Faced with the prospect of a tough new corporate killing bill in the autumn, Norton Rose has done some research into how the construction industry expects to be affected

In July last year, Railtrack, Balfour Beatty, and six individuals were charged with corporate manslaughter for the Hatfield rail disaster, in which four people were killed and more than 100 injured. Although corporate manslaughter prosecutions have been possible since 1965, only a few cases have been successful and they were against small organisations. The Hatfield prosecutions mark a greater willingness on the part of the authorities to investigate and prosecute organisations for manslaughter.

The problem with bringing corporate manslaughter prosecutions has always been the difficulty of identifying a “controlling mind” in a corporation. Public perception, stimulated by outspoken politicians, is that “business is getting away with murder”. When the present government came into power in 1997, Jack Straw promised to tackle this perceived loophole in the law “so that people cannot be criminally negligent and allow innocent to people to go to their deaths and suffer no punishment”.

Seven years on and after several significant rail disasters, public pressure is increasing, yet the promised legislation is still pending. On 30 March Frank Doran MP introduced a “10-minute rule” bill (which is based on a draft bill prepared by the T&G union in 2003) on corporate killing. This is due to have a second reading today. It is unlikely to become law, but it has had the desired effect of prompting the government to take action.

On 29 April, Baroness Scotland said the government hoped to publish the draft bill before the end of the parliamentary session in October. The proposed “corporate killing” law will enable prosecutions to be brought against companies for fatalities they may have directly or indirectly caused. In this tougher climate, construction companies will have to face the fact that “any fatal accident could lead to prosecution of the board” (Gerard Forlin, barrister and editor of Corporate Liability: Work Related Deaths and Criminal Prosecutions, 2003).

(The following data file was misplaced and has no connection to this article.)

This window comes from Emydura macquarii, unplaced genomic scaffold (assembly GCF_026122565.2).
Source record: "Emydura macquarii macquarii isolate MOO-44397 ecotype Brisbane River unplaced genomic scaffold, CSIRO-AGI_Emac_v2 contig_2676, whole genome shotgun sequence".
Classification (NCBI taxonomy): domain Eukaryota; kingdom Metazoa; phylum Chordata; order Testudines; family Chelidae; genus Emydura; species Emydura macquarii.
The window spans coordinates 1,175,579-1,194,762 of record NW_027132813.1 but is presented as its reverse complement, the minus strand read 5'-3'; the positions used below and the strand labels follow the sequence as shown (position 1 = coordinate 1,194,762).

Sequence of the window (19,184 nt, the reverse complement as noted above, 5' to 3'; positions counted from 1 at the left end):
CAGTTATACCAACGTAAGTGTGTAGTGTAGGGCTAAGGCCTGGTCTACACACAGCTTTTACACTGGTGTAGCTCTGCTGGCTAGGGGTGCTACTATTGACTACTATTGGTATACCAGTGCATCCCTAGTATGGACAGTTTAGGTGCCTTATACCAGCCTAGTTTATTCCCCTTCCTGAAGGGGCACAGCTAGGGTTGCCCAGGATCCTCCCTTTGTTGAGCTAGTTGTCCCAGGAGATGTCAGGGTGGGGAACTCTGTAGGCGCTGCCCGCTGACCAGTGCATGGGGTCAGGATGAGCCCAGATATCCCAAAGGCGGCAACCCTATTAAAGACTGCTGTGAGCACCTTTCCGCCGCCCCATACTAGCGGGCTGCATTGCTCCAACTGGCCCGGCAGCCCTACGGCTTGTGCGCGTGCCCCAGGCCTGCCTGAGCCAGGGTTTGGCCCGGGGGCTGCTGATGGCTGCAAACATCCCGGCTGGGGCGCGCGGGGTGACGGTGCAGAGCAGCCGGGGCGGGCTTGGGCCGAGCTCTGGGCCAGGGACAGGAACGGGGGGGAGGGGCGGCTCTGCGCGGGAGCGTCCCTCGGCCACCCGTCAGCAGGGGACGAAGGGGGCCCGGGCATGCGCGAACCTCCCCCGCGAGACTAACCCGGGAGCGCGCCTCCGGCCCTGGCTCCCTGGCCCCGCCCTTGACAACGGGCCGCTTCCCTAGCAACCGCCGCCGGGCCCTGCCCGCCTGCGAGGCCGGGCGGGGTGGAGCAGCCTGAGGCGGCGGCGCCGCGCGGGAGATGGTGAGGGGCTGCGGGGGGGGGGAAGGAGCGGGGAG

But will the legislation and its threat to corporate reputations do anything to reduce fatalities? Earlier this year, Norton Rose conducted its own research, which showed that construction respondents were overwhelmingly concerned about the impact of a corporate killing charge on their reputations. Jarvis cited the risk to its reputation as the main reason for its withdrawal from the rail maintenance business.

However, the construction sector was one of the least likely to believe that a corporate killing law would have a big impact on their business, as many respondents felt they had been dealing with the issue of health and safety for some time and were more advanced than other sectors in their safety procedures. Similarly, most of the construction industry respondents felt that the legislation would have no impact on their company’s profitability.

Most of the industry said that they believed the Home Office when it said the legislation on corporate killing would mean nothing more than compliance with existing health and safety legislation. Even if that assumption is correct, businesses can expect to spend more time and effort in maintaining audit trails of the management procedures they have adopted to ensure safe working practices.

The construction industry was markedly unconfident about the ability of the Health and Safety Executive to carry out fair investigations, and expressed doubts about its ability to carry out investigations under corporate killing laws. That reaction may stem from the high-profile failure of HSE investigations and a perception that the HSE is more responsive to public pressure than the exigencies of justice.

Many respondents in the construction sector felt that the best way to ensure better safety standards in the industry was to implement a culture change from top to bottom by way of better management and further education.

In other words, a significant reduction in fatalities in the construction industry is more likely to be achieved by a transformation in personal rather than corporate responsibility. Reports of random blood testing at large sites, which revealed that up to 20% of operatives reporting for work were under the influence of drugs or alcohol, would appear to support that conclusion.